To describe the mood of the room at 5am, you’d have to divide fear by fun. The audience is somewhere on the spectrum between “terrified prisoners held for ransom” and “exhilarated audience at a rock concert.” Your eyes start to sag, but then the next violent act occurs, jolting you up with a twitch. You’ve been scared wide awake, and you like it—because you don’t want to miss the next bit of bloodshed, either. This is the Coolidge Corner Theatre’s annual Halloween Horror Movie Marathon, and you’re not even halfway through it.
The man we have to thank for much of this is sitting across from us at Allston’s Refuge Cafe, explaining the method to his madness. That’d be Mark Anastasio, program manager for the theater. In addition to the marathon, Anastasio also programs the weekly After Midnight series at the Coolidge. You might’ve seen him introducing one of those screenings. He’s the charismatic gentlemen—identifiable by tattoos, an imposing beard, and an inviting smile—who stands at the front of the auditorium and speaks briefly about the picture. Right now he’s telling us about the concoction he’s brewed up for this year’s marathon, which will take place on the holiday itself. Given that gift from the fates—Halloween falling on the marathon’s traditional Saturday—one of the two movies Anastasio has announced ahead of time is Halloween II.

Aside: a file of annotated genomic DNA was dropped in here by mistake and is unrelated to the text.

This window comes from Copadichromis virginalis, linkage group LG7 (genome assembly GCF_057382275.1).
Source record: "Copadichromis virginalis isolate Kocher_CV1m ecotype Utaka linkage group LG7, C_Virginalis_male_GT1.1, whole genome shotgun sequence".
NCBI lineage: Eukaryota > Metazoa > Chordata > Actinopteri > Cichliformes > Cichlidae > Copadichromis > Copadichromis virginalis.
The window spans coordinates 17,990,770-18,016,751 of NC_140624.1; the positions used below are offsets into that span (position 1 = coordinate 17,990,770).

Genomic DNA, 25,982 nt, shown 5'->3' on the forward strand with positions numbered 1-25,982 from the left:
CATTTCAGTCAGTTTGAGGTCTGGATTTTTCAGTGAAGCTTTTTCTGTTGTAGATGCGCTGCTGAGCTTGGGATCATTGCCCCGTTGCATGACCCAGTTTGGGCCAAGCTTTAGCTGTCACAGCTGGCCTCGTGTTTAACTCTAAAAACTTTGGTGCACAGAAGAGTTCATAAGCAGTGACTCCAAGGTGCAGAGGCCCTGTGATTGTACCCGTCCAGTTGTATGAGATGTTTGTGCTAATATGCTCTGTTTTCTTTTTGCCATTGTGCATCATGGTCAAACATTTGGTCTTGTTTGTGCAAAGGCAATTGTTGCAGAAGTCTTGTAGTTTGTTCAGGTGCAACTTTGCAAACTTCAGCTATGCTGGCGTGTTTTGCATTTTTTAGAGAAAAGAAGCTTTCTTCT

“It picks up at the exact moment that the original ends,” Anastasio starts, when we ask for a sales pitch. “Dr. Loomis is standing in the yard, searching for Michael Myers’ body. He runs over to the police, lets them know that Myers is still on the loose, and we literally hit the ground running from there. This follows the rules of the horror sequel: there’s the POV-via-steadicam style that the first movie followed, but now there’s more gore, and more action. Most of it takes place at the hospital that Laurie [the final girl of the first film] has been taken to. It’s full of pot-smoking nurses and EMTs, who just want to party and have sex with each other. It picks up everything that had been done in the horror genre since Halloween, and adds that stuff to the Halloween formula.”
If you’ve been to the Marathon before—here’s your fair warning, it tends to sell out—then you know the size of the dosage: two movies are announced beforehand, then five more surprise features play afterwards. (All are exhibited via 35mm prints.) What elevates the long night from “movie nerd paradise” into a genuinely singular cultural event are all the ephemeral interstitials that bring us from film to film. There’s an opening band, trailers, short clips; this year, there will even be a game show. The audience will be costumed, and—if they’re daring enough to come onstage—they’ll be judged, too.
“The costume contest will start us off,” Anastasio explains. “It used to be in between the first two movies, but the costumes have gotten so elaborate over the years that I’ve started to feel bad … There was a year where Hawkman and Hawkgirl had to uncomfortably sit in the back through the first film fully costumed, with their wings stretched. That’s when I realized we should probably do the contest first.”